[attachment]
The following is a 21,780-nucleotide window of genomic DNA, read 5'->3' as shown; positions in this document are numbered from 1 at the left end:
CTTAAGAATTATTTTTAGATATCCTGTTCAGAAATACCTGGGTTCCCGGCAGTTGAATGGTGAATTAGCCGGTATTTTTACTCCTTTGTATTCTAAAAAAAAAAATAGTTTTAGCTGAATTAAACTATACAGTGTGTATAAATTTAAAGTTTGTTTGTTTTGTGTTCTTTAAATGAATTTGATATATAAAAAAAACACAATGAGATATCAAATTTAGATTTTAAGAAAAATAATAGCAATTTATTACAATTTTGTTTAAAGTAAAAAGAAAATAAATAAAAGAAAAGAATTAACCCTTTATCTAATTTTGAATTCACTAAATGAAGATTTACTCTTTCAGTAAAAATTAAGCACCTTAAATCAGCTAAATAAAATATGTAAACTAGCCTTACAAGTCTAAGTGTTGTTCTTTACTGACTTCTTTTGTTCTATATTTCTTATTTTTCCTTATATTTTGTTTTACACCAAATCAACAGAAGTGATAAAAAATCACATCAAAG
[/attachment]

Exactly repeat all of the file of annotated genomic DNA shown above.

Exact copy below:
The following is a 21,780-nucleotide window of genomic DNA, read 5'->3' as shown; positions in this document are numbered from 1 at the left end:
CTTAAGAATTATTTTTAGATATCCTGTTCAGAAATACCTGGGTTCCCGGCAGTTGAATGGTGAATTAGCCGGTATTTTTACTCCTTTGTATTCTAAAAAAAAAAATAGTTTTAGCTGAATTAAACTATACAGTGTGTATAAATTTAAAGTTTGTTTGTTTTGTGTTCTTTAAATGAATTTGATATATAAAAAAAACACAATGAGATATCAAATTTAGATTTTAAGAAAAATAATAGCAATTTATTACAATTTTGTTTAAAGTAAAAAGAAAATAAATAAAAGAAAAGAATTAACCCTTTATCTAATTTTGAATTCACTAAATGAAGATTTACTCTTTCAGTAAAAATTAAGCACCTTAAATCAGCTAAATAAAATATGTAAACTAGCCTTACAAGTCTAAGTGTTGTTCTTTACTGACTTCTTTTGTTCTATATTTCTTATTTTTCCTTATATTTTGTTTTACACCAAATCAACAGAAGTGATAAAAAATCACATCAAAG